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BOOK
Clerks II
The Screenplay

Author: Kevin Smith
Titan Books
RRP: 9.99, US $12.95
ISBN-13: 978 1 8457 6407 4
ISBN-10: 1 84576 407 2
Available 22 September 2006


With no power comes no responsibility. At last, the long awaited follow-up to Kevin Smith's ultimate ode to slackerdom,
Clerks, has arrived: Clerks II. Ten years later, Dante and Randall are pretty much right where we left them, until disaster strikes at the Quick Stop and they are forced to seek alternative employment. Now they're serving stinging one-liners and bad attitudes alongside burgers and fries. In his thirties, Dante looks to mature into adulthood but can he do that and still remain true to his own hetero life-mate Randall...?

Twelve years ago, Kevin Smith sold his comic book collection and enlisted his friends to make a $27,000 cinematic ode to a generation of overqualified, underemployed slackers. An instant indie hit, Clerks reaped over one hundred times its budget at the US box office alone.

The movie followed a day in the life of store clerks Dante and Randal, suffering the attentions of a string of dumb customers while engaging in wry, crackling dialogue on every subject under the sun except work and responsibility.

The sequel was, in the opinion of this and other reviewers, an unsuccessful attempt to move the story on ten years. In Clerks 2, we find Dante and Randal now working in a fast food store after the convenience store burned down. But we sorely miss the interaction with customers which punctuated and drove the first movie, while the romance/responsibility plot is embarrassing, and the denouement crass.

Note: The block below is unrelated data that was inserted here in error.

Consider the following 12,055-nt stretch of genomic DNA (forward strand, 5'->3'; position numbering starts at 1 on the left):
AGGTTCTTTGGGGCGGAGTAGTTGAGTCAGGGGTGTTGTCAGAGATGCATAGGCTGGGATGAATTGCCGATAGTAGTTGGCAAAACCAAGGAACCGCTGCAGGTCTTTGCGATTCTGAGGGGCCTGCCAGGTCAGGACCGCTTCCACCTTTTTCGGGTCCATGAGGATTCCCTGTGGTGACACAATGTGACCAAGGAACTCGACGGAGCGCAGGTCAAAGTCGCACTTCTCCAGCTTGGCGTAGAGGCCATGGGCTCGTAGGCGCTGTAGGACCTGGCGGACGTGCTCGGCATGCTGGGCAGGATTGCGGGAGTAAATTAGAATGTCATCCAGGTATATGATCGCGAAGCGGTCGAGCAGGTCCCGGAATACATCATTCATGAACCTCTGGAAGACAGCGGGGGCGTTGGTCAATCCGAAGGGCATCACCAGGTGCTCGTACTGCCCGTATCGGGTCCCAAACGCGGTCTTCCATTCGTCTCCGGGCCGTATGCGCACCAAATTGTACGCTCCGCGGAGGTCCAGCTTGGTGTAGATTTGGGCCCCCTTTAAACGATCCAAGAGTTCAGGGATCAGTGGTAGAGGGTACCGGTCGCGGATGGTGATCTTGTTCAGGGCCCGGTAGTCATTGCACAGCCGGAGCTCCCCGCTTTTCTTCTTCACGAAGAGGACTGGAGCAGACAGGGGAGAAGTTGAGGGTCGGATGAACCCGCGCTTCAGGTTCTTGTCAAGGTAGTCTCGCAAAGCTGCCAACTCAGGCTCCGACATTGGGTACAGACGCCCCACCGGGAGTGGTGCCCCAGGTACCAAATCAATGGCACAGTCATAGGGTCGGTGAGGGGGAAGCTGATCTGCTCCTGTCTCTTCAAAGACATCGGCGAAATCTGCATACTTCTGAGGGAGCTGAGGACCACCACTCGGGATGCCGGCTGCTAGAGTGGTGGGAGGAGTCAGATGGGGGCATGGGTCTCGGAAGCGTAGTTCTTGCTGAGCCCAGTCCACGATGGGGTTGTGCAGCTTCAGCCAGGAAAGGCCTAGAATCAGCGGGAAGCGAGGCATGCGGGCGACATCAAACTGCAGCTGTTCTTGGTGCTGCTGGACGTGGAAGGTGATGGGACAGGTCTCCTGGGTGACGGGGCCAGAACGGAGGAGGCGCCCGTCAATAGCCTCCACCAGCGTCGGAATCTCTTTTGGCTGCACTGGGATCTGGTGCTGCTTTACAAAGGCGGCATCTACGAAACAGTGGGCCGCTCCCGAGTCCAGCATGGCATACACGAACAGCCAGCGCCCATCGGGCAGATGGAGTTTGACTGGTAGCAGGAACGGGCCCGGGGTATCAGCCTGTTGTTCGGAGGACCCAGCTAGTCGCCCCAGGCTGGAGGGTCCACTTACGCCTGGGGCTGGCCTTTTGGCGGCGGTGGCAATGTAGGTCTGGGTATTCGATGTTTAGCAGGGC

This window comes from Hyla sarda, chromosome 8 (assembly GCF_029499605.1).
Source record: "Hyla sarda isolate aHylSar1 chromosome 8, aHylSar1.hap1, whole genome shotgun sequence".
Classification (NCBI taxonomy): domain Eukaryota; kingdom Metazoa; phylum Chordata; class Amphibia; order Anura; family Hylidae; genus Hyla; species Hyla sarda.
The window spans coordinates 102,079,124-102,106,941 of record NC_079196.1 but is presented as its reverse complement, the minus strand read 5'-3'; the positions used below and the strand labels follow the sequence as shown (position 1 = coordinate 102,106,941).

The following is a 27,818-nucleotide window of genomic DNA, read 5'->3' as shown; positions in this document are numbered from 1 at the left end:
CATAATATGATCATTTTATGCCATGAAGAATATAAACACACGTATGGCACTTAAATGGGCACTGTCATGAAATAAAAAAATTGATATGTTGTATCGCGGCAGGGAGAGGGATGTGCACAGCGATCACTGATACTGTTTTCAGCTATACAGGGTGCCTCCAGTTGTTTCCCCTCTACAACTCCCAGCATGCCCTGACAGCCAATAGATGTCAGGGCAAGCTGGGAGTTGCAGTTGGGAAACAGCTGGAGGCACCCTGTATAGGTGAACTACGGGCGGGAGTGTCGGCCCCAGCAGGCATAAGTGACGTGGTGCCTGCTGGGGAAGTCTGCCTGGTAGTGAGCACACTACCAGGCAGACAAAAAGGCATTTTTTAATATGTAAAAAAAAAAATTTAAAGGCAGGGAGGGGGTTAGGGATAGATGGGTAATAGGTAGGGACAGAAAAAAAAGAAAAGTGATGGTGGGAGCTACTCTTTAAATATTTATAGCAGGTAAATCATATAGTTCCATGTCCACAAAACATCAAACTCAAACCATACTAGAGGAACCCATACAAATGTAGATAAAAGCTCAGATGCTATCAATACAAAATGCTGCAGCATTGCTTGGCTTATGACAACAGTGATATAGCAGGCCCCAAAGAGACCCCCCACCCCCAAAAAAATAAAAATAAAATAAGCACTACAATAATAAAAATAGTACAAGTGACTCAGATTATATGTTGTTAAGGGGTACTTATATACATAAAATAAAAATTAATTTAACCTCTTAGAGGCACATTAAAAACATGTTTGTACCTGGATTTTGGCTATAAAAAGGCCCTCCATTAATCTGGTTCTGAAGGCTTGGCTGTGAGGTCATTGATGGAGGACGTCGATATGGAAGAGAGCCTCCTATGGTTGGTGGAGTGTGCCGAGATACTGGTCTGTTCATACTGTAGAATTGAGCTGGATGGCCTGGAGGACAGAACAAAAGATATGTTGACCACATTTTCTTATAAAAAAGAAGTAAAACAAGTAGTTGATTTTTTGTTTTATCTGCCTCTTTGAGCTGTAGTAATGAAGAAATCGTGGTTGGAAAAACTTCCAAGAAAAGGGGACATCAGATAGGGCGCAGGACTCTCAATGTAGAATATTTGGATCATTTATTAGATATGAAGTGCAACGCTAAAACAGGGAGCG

Fortunately, buried in this self-contratulatory fest - Smith's big-time Hollywood mates make predictable cameo appearances - there is some scintillating dialogue which recalls the best exchanges of the first movie, and this full screenplay gives the reader the opportunity to find these gems amongst the dross.

Highlights include Randal's passionate defence of the original Star Wars trilogy against an equally fanatical Lord of the Rings customer ('Just three guys walking to a volcano!'), and some pretty close to the knuckle exchanges on the racist connotations of "Porch Monkey" (black customer to outraged wife refusing to take Randal's burger: "Baby, you can't taste racism").

The book is well presented, with a 16-page colour centre section featuring screen shots from the movie and promo posters. All in all good value for money.

Andy Thomas

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